Even though there is no reported technique that can remove calcium hydroxide completely from the canal (Lambrianidis et al. 1999), root-canal irrigation with NaOCl and EDTA solutions have given better results than NaOCl alone (Margelos et al. 1997, Calt & Serper 1999). However, in the present study, there was no significant difference in leakage between these two groups. A combined approach to remove calcium hydroxide from the canal with irrigation and an instrumentation demonstrated no difference in the apical seal between K-files one size larger than the MAF, and K-files of the same size as the MAF. Holland et al. (1995) also reported similar results with size 40-70 files.
Calcium hydroxide has been reported to have a decolourizing effect on methylene blue dye (Kontakiotis et al. 1997). Wu et al. (1998) also studied the decolourizing effect of six dental filling materials on1%methylene blue dye, and found that calciumhydroxide had decolourized the dye by 74%. The decolourizing effect of calcium hydroxide is related to it’s high alkalinity and this varies according to its form, that is, paste, cone or sealer (Esberard et al.1996,Wu et al.1998, Calt et al.1999, Economides et al. 1999). On the contrary, India ink was not shown to be decolourized by calcium hydroxide (Caliskan et al. 1998). This might be one of the possible explanations for the results of the present study using India ink being different from previous studies with methylene blue (Porkaew et al.1990, Holland et al.1995).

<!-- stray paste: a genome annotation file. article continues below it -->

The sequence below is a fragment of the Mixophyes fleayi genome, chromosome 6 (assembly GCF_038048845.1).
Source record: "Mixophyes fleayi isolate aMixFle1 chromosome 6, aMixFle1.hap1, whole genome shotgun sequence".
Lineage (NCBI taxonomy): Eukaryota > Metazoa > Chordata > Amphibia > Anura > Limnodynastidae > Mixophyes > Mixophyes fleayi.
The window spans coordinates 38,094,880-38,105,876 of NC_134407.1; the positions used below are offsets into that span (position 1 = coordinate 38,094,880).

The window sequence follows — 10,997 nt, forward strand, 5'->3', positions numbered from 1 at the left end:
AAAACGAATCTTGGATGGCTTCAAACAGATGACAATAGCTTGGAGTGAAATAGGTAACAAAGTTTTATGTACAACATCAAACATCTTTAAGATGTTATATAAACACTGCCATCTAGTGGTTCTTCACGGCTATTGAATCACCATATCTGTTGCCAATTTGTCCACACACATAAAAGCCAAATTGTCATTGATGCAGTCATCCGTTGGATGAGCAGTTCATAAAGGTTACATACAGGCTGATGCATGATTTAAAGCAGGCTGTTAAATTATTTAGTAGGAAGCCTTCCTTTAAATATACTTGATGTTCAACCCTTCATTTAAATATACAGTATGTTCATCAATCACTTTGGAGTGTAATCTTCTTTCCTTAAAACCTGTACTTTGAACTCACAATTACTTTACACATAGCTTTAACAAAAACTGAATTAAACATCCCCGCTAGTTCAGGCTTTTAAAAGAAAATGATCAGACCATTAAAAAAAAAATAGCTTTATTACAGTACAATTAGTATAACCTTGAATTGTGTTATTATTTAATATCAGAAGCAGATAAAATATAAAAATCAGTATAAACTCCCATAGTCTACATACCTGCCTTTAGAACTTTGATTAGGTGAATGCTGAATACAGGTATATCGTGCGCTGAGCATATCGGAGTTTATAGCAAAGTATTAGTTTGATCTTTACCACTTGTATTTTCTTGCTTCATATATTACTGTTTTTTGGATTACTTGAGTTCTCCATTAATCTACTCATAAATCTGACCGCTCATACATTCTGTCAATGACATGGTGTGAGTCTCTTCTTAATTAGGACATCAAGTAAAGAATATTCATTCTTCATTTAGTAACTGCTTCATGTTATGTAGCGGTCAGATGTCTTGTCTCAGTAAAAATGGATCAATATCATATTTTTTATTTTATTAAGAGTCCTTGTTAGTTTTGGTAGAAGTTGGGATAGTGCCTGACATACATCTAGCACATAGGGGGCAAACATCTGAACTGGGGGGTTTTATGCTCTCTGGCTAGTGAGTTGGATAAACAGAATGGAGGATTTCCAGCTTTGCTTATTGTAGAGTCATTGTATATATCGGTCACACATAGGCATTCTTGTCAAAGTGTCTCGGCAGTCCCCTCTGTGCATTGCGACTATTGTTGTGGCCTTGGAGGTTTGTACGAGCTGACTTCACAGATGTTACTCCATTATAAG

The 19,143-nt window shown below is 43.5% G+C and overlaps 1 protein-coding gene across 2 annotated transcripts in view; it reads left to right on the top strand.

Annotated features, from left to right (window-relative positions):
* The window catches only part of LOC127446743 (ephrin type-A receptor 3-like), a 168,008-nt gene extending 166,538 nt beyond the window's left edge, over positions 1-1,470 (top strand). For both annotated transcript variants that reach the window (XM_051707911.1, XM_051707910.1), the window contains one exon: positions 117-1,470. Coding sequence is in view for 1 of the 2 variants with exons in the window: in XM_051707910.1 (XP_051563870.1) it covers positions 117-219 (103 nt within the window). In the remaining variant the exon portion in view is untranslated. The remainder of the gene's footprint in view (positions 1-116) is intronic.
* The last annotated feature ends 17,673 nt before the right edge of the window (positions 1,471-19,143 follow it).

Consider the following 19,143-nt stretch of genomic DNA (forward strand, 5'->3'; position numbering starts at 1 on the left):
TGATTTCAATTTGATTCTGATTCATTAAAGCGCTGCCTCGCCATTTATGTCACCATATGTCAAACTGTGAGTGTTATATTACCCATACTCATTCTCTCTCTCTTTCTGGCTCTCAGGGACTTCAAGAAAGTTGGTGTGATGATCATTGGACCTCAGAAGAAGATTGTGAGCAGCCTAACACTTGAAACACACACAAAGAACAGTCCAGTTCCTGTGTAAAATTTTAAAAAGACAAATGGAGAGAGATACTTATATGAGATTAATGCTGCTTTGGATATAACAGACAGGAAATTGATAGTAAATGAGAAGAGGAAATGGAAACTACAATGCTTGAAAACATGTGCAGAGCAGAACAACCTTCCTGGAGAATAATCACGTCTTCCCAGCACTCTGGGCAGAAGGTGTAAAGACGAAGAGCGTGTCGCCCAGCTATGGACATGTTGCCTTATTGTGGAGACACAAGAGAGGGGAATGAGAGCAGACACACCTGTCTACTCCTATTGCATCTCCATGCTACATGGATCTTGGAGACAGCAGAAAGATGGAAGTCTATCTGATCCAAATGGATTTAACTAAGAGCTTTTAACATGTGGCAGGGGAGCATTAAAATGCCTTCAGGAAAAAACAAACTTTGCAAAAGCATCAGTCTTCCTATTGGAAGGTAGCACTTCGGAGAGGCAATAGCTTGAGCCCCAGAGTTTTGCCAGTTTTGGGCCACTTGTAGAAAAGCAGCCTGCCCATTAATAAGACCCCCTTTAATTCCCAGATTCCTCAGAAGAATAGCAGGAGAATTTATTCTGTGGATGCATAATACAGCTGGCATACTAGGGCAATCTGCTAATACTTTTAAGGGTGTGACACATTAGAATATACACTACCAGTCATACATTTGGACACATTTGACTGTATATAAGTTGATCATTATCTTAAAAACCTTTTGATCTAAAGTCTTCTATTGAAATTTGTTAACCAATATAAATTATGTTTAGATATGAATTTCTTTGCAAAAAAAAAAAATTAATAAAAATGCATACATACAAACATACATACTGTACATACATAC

India ink particles are known to be much larger than methylene blue, but are still small enough to penetrate cracks within root-canal sealers (Yoshikawa et al. 1997). Ahlberg et al. (1995) compared linear leakage patterns of methylene blue and India ink, and showed that methylene blue penetrated more deeply and with more variance. This penetration-depth difference between methylene blue dye and India ink might be another possible explanation for differences between the present study using India ink and previous studies using methylene blue.
In the present study, the set sealer showed relatively uneven thickness, some cracks and voids in the calcium hydroxide-medicated canals. These appearances are in agreement with other studies (Margelos et al.1997, Park et al.1999) and can be explained by the report (Margelos et al. 1997) that a faster setting of sealer prevented full sealing of gutta-percha, and this may be related to the thicker appearance of the sealer in the present study. The present appearance of a thicker sealer is also in accordance with the finding of Calt & Serper (1999) that when calcium hydroxide was left on the root-canal surface, the sealer could not penetrate into dentinal tubules.